It’s something of an unofficial rule that you have to try something twice to know if it’s really good or bad. I didn’t need a second try at Chuy’s, which is easily my least favorite Tex-Mex-for-Gringos restaurant in Texas. But I got a second helping, and a third, thanks to my parents, who love the place and want to eat there for Mother’s Day and for birthdays and sometimes just because. In fact, I didn’t really need a first taste to know I wouldn’t like it.
For one thing, I recognized the name because of a minor scandal involving former President Bush’s moronic daughters’ attempt to purchase alcohol. For another, I recognized immediately the décor of a franchise restaurant that desperately wants to appear quirky and unique. I don’t have a problem with franchise restaurants per se, but whenever a franchise attempts the shtick that Chuy’s relies on – usually with stupid T-shirts and a clashing color scheme appealing to what white people think Mexican interior design looks like – it either annoys a customer, or shows how much of a rube they are (you can never trust somebody that owns a restaurant T-shirt without having worked there). The interior is such an ugly combination of "creatively" arranged mismatched floor tiles and garishly painted walls that look so shitty, it feels like walking into a giant clown's rectum with mise-en-scene by Mario Bava.
Example: the Chuy’s that I ate at is not ten miles from The Plano Tortilla Factory, a restaurant genuinely owned and operated by Mexican immigrants. They make the best empanadas I’ve ever had that weren’t made in a home kitchen. Nowhere in their establishment is there a painting of dogs playing pool or a hubcap covered wall or ceiling to be found. I checked. They don’t sell shirts with cartoon Mexicans or unfunny catch phrases, and they don’t have Christmas lights covering their exterior. They sell food.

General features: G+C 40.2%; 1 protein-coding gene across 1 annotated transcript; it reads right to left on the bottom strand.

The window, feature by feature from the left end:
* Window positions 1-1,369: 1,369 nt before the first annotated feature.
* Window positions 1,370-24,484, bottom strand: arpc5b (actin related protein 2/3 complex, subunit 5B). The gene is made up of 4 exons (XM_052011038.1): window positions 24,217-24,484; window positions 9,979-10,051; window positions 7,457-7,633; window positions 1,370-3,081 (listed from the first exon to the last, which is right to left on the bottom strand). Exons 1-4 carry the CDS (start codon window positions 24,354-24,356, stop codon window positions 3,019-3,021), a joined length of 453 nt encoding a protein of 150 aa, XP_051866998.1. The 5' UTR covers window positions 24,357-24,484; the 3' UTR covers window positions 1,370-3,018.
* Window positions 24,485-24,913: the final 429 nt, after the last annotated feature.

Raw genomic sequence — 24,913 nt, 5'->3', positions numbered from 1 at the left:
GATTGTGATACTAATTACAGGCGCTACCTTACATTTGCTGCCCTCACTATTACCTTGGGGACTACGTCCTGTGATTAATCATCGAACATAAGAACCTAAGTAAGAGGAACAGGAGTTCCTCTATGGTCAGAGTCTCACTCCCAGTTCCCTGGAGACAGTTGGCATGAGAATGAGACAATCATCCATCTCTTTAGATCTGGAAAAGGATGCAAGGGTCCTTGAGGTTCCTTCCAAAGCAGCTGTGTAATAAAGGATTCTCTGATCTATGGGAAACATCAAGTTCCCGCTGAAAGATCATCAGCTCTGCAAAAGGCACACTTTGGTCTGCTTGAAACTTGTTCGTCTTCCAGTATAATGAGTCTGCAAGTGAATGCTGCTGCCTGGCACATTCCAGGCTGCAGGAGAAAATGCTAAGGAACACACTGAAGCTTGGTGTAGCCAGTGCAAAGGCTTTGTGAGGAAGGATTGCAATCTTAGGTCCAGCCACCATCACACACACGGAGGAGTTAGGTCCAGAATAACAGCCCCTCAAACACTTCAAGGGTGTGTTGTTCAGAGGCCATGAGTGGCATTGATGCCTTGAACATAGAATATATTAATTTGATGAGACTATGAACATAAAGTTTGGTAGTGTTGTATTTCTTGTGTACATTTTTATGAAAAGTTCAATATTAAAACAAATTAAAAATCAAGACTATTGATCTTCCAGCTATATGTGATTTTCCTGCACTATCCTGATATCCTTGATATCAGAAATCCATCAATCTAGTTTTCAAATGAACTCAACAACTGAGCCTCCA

Chuy’s sells food too, and it isn’t that good. At least, not as good as it should be for what they charge. Tex-Mex isn’t exactly complicated food. Even the sauces can be made without a great deal of effort provided you have a basic knowledge of how to cook, with some obvious exceptions (mole can be tricky, no doubt). It is senseless to pay $7.99 for a plate of cheese enchiladas, ranchero sauce, rice, beans and garnish (the “Classic Tex-Mex”), especially when there is nothing special about the recipe being used. In fact, there isn’t anything unique on the menu. Browsing their web site, they proudly state where each of their sauce recipes came from. Again, nothing wrong with that, but I could get this same food at a restaurant without the obnoxious, clashing tiles, the ugly bar pictures, and the stupidly large margarita glasses for six dollars.
On Mother’s day, my parents decided to order tres leches cake for desert. Our server went through the achingly dull process of explaining what tres leches cake was when they asked about deserts (the pastor at my parent’s church routinely asks my mom when she’ll make him another tres leches cake, as if he were a hungry dog she once fed expensive cake out of pity). When the waitress finally took the order and left, there was some discussion at the table about how silly it was for her to go through all that trouble to explain a desert that my family enjoys pretty regularly. I finally had to break in. The Jalapeno Ranch (creamy Jalapeno, they call it), the stupid shirts, the variety of margaritas, the Elvis theme and stereotypical faux-knick-nacky decoration: this is all quintessential of Mexican food for gringos. Why would you expect them not to assume we didn't know what tres leches cake was?
My family likes Tex-Mex food, and I confess that I don’t. Expectedly, they enjoy Chuy’s, and I don’t. Still, I also feel no qualms about saying that unless you’re going to Chuy’s in Austin to laugh about eating in the place where George W. Bush’s then underage daughters tried to buy mix drinks, don’t bother with Chuy’s. Go eat real Tex-Mex. Hell, go eat real Mexican cuisine. There’s plenty of it around and most of it is better than the boring stuff that you’ll be over charged for at Chuy’s. If you're not familiar with this kind of food, you'll be doing yourself a favor.